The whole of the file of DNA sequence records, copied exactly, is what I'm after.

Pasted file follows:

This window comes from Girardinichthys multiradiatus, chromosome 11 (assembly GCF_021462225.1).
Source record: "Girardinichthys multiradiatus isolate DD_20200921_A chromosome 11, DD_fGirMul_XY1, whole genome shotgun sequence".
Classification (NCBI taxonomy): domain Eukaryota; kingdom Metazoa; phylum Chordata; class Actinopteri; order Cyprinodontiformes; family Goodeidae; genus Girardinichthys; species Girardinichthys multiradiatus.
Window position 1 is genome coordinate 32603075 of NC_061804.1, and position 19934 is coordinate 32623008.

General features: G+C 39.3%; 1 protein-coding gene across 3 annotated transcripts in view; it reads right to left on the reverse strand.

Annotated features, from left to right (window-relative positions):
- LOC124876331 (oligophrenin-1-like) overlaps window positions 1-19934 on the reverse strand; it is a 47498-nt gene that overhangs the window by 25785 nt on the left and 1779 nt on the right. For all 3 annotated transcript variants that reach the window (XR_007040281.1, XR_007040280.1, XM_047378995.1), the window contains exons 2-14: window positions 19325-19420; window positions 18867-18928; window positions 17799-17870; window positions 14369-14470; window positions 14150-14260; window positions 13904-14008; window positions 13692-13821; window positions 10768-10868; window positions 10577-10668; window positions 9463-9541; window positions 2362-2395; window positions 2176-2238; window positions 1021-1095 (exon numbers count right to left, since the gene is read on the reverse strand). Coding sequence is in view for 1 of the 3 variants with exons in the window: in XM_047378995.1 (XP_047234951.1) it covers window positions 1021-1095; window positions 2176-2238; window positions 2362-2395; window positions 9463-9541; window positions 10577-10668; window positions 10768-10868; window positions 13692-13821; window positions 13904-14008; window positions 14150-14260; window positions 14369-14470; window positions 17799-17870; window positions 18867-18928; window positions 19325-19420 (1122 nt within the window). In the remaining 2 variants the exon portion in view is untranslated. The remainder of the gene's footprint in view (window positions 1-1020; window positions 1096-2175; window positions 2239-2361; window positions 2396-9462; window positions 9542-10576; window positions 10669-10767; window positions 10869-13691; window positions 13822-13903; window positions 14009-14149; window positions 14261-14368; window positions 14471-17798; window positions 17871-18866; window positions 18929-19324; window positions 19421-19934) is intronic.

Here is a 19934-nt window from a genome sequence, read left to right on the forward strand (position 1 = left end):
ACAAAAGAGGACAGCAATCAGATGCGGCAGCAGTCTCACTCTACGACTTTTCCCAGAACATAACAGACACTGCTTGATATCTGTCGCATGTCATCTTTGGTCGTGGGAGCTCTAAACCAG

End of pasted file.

This window comes from Girardinichthys multiradiatus, chromosome 11 (assembly GCF_021462225.1).
Source record: "Girardinichthys multiradiatus isolate DD_20200921_A chromosome 11, DD_fGirMul_XY1, whole genome shotgun sequence".
Classification (NCBI taxonomy): domain Eukaryota; kingdom Metazoa; phylum Chordata; class Actinopteri; order Cyprinodontiformes; family Goodeidae; genus Girardinichthys; species Girardinichthys multiradiatus.
Window position 1 is genome coordinate 32603075 of NC_061804.1, and position 19934 is coordinate 32623008.

General features: G+C 39.3%; 1 protein-coding gene across 3 annotated transcripts in view; it reads right to left on the reverse strand.

Annotated features, from left to right (window-relative positions):
- LOC124876331 (oligophrenin-1-like) overlaps window positions 1-19934 on the reverse strand; it is a 47498-nt gene that overhangs the window by 25785 nt on the left and 1779 nt on the right. For all 3 annotated transcript variants that reach the window (XR_007040281.1, XR_007040280.1, XM_047378995.1), the window contains exons 2-14: window positions 19325-19420; window positions 18867-18928; window positions 17799-17870; window positions 14369-14470; window positions 14150-14260; window positions 13904-14008; window positions 13692-13821; window positions 10768-10868; window positions 10577-10668; window positions 9463-9541; window positions 2362-2395; window positions 2176-2238; window positions 1021-1095 (exon numbers count right to left, since the gene is read on the reverse strand). Coding sequence is in view for 1 of the 3 variants with exons in the window: in XM_047378995.1 (XP_047234951.1) it covers window positions 1021-1095; window positions 2176-2238; window positions 2362-2395; window positions 9463-9541; window positions 10577-10668; window positions 10768-10868; window positions 13692-13821; window positions 13904-14008; window positions 14150-14260; window positions 14369-14470; window positions 17799-17870; window positions 18867-18928; window positions 19325-19420 (1122 nt within the window). In the remaining 2 variants the exon portion in view is untranslated. The remainder of the gene's footprint in view (window positions 1-1020; window positions 1096-2175; window positions 2239-2361; window positions 2396-9462; window positions 9542-10576; window positions 10669-10767; window positions 10869-13691; window positions 13822-13903; window positions 14009-14149; window positions 14261-14368; window positions 14471-17798; window positions 17871-18866; window positions 18929-19324; window positions 19421-19934) is intronic.

Here is a 19934-nt window from a genome sequence, read left to right on the forward strand (position 1 = left end):
ACAAAAGAGGACAGCAATCAGATGCGGCAGCAGTCTCACTCTACGACTTTTCCCAGAACATAACAGACACTGCTTGATATCTGTCGCATGTCATCTTTGGTCGTGGGAGCTCTAAACCAG